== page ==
Sunday, 13 December 2015

REVIEW - THE WAVE (ROAR UTHAUG)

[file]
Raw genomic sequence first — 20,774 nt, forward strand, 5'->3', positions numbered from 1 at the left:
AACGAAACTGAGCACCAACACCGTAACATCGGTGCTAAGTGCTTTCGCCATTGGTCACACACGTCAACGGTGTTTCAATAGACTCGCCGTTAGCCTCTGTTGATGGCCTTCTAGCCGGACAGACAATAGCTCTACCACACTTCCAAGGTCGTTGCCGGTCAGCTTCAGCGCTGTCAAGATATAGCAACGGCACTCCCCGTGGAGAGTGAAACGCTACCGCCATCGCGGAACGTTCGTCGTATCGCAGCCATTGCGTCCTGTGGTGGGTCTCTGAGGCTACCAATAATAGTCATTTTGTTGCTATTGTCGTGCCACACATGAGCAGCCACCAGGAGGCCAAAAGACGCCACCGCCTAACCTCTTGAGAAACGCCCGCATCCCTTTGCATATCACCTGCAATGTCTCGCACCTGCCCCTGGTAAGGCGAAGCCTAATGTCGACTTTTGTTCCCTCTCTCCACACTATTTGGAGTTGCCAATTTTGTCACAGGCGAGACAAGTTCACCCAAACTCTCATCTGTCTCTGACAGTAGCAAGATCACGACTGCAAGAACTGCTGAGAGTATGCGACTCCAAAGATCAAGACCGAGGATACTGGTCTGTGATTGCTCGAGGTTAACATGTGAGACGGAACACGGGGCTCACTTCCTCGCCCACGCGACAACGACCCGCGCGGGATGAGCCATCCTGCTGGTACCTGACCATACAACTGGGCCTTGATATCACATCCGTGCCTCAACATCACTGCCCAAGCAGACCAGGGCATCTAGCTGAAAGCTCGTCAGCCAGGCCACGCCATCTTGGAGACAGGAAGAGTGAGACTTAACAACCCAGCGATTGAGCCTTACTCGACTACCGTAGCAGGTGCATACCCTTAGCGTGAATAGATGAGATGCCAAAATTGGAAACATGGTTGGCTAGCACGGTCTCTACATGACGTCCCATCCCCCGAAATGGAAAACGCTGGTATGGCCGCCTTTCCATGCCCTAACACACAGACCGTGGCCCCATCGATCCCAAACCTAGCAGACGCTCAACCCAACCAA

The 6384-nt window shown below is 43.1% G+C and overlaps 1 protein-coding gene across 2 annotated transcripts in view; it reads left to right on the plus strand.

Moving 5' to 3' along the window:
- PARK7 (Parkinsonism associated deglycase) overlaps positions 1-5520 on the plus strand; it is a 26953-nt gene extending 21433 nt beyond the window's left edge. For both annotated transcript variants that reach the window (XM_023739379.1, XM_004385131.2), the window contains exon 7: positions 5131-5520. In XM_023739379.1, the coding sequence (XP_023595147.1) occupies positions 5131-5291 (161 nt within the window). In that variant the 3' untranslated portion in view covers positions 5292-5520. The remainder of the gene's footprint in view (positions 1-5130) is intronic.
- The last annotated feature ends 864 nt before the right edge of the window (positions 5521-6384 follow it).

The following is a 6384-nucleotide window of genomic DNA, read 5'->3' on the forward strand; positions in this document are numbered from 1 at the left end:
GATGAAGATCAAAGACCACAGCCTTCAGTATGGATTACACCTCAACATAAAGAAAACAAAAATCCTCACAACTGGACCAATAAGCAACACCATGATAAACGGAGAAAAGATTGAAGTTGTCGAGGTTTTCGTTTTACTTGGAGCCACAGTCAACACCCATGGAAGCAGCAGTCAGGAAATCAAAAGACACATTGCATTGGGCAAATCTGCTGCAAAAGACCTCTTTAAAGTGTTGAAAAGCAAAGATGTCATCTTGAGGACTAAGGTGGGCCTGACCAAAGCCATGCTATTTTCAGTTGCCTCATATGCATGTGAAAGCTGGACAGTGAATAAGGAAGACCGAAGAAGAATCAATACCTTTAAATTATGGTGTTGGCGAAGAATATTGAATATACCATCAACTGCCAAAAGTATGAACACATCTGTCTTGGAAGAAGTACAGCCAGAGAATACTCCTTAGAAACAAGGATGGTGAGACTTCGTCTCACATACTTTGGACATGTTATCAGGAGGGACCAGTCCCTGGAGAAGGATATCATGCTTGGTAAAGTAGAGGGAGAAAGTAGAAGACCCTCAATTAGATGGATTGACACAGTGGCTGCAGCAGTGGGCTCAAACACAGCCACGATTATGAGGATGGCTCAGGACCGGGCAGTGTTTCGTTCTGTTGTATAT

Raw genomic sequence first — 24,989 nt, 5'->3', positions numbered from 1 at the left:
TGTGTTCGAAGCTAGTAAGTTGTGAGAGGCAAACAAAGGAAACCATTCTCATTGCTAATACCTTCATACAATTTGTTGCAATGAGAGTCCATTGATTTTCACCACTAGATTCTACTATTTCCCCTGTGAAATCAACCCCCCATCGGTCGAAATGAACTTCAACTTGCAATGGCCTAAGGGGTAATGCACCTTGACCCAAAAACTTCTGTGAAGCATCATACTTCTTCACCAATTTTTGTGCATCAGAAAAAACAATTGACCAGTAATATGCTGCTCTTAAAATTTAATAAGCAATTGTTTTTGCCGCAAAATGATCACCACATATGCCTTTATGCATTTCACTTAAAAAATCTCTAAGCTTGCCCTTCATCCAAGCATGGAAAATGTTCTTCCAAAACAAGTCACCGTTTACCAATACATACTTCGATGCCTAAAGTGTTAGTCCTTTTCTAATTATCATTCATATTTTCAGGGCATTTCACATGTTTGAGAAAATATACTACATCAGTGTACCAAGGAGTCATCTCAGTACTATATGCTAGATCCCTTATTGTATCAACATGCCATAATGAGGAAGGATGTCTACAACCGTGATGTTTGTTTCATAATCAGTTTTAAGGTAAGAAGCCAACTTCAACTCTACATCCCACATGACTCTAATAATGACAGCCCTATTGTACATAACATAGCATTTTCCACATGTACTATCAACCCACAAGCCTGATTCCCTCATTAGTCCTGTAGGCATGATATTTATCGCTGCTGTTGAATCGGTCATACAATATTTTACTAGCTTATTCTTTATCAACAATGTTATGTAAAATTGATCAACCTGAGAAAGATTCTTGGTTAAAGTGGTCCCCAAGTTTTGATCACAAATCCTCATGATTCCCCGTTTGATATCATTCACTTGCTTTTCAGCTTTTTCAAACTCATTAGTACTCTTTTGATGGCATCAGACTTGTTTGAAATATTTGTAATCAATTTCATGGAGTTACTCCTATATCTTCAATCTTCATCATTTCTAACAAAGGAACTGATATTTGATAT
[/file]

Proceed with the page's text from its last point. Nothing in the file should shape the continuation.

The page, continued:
The Wave is all promise, and all payoff! And all a trifle inconsequential - it's a disaster movie that's strictly about the disaster, exploring its historic, scientific, human and even economic effect with such dedication that, once the disaster event has actually taken place, it rather dribbles to a halt. The set-up is, at first, cloyingly familiar, trading in tropes that are entirely excusable as tropes - their tension-building qualities the subject of no dispute - but that needn't be so blatant in their blatancy. The character writing resembles that of American TV movies of the 1990s; it wouldn't be of much concern were the stakes not so essentially set upon these characters, since just how disastrous is a natural disaster if we've no-one to care for caught up in it? Callous as that may seem, the writers evidently agree... they just can't elicit the required level of sympathy. So just enjoy that tension-building, in the suggestions that may be warning signs and may be not, in the scramble for solutions as the event horizon draws closer, in the desperate evacuation as the oncoming wave approaches, the danger increasing as the quality of the VFX decreases. Roar Uthaug stages the central sequence in The Wave with adequate aplomb - his purview is wide, the hysteria depicted from multiple perspectives, each with multiple obstacles to safety. It's not subtle, it's not bold, it's not innovative, but it is effective. For a moment, you do begin to care: hundreds of human lives are in imminent danger, and there's a primitive, unearned sense of sympathy that arises naturally from that.